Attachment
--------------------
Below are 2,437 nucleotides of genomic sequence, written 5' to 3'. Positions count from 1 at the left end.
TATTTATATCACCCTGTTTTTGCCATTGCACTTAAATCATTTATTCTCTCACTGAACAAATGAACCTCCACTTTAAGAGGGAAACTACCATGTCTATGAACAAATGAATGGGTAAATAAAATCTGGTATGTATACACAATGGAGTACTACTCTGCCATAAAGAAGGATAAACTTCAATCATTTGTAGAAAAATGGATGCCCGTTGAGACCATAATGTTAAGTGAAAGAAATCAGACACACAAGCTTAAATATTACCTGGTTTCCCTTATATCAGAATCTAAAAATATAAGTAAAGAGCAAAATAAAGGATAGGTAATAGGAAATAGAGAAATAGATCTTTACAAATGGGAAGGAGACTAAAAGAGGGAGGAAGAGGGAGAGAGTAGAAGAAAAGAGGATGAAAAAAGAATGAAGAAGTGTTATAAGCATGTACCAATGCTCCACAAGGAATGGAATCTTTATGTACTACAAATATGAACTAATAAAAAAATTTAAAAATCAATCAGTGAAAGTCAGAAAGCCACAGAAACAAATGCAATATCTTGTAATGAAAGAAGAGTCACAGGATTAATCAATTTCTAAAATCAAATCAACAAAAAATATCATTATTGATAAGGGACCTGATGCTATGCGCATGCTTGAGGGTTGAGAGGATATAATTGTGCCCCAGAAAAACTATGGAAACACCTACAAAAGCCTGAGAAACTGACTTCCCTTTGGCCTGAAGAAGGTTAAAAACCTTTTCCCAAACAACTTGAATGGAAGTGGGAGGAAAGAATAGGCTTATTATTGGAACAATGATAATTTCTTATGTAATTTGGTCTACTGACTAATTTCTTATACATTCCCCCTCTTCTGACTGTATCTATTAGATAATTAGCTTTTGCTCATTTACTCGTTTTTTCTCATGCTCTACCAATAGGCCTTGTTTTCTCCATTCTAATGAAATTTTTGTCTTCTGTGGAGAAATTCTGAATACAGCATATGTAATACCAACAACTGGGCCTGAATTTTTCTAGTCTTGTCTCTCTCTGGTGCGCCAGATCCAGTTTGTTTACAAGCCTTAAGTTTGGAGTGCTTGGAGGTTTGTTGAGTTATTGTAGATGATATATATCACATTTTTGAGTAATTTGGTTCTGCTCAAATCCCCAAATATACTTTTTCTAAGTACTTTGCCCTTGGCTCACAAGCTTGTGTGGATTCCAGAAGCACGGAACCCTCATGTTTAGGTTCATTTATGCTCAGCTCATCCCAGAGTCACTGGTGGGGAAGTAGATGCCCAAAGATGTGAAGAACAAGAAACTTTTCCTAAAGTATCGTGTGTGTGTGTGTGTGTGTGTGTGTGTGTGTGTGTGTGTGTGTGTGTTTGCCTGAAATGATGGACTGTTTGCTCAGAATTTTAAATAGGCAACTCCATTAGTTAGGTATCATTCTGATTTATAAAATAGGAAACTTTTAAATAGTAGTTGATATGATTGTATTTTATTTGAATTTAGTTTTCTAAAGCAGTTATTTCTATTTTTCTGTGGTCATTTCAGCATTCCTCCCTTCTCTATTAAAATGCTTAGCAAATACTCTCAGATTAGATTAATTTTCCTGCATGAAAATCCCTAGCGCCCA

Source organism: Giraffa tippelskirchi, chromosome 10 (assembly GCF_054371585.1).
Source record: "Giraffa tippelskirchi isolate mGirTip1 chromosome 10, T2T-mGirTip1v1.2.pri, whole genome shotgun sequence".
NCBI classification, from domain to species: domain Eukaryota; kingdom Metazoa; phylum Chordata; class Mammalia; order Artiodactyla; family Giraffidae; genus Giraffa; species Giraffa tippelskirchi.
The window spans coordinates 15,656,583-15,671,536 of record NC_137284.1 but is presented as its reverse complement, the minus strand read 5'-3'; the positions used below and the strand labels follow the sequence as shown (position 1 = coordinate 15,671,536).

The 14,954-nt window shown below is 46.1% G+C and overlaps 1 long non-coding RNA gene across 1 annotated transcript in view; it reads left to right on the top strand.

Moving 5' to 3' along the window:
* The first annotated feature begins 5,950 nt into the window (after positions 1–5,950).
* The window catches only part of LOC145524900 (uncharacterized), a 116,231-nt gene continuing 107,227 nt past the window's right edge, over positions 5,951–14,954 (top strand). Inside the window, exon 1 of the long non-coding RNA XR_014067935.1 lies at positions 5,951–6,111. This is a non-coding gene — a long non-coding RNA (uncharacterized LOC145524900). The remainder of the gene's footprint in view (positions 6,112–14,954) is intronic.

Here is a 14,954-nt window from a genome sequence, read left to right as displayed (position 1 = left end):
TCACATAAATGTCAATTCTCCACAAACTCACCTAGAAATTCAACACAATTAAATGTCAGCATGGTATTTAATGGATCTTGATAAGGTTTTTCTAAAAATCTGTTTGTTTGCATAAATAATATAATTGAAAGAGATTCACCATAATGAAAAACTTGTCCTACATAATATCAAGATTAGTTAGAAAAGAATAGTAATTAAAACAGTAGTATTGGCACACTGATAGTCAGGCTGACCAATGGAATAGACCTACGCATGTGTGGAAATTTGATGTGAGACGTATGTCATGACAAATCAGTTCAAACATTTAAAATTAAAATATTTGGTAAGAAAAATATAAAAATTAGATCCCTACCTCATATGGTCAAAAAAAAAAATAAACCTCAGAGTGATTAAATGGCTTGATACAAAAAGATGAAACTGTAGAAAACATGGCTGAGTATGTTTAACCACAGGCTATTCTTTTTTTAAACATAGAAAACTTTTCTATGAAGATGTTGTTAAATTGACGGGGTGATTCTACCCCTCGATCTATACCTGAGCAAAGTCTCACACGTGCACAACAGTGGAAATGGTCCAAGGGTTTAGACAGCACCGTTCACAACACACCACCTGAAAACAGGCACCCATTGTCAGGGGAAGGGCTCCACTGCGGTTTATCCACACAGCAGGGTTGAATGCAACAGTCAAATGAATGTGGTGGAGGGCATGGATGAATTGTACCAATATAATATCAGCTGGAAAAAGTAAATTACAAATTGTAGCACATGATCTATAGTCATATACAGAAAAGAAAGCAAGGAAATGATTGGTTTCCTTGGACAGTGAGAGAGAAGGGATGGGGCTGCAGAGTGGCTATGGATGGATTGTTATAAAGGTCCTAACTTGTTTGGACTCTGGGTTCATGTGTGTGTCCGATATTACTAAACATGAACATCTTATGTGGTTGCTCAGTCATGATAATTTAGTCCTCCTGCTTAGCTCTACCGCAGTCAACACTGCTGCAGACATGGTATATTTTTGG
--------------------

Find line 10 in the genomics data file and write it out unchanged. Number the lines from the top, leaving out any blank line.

* The window catches only part of LOC145524900 (uncharacterized), a 116,231-nt gene continuing 107,227 nt past the window's right edge, over positions 5,951–14,954 (top strand). Inside the window, exon 1 of the long non-coding RNA XR_014067935.1 lies at positions 5,951–6,111. This is a non-coding gene — a long non-coding RNA (uncharacterized LOC145524900). The remainder of the gene's footprint in view (positions 6,112–14,954) is intronic.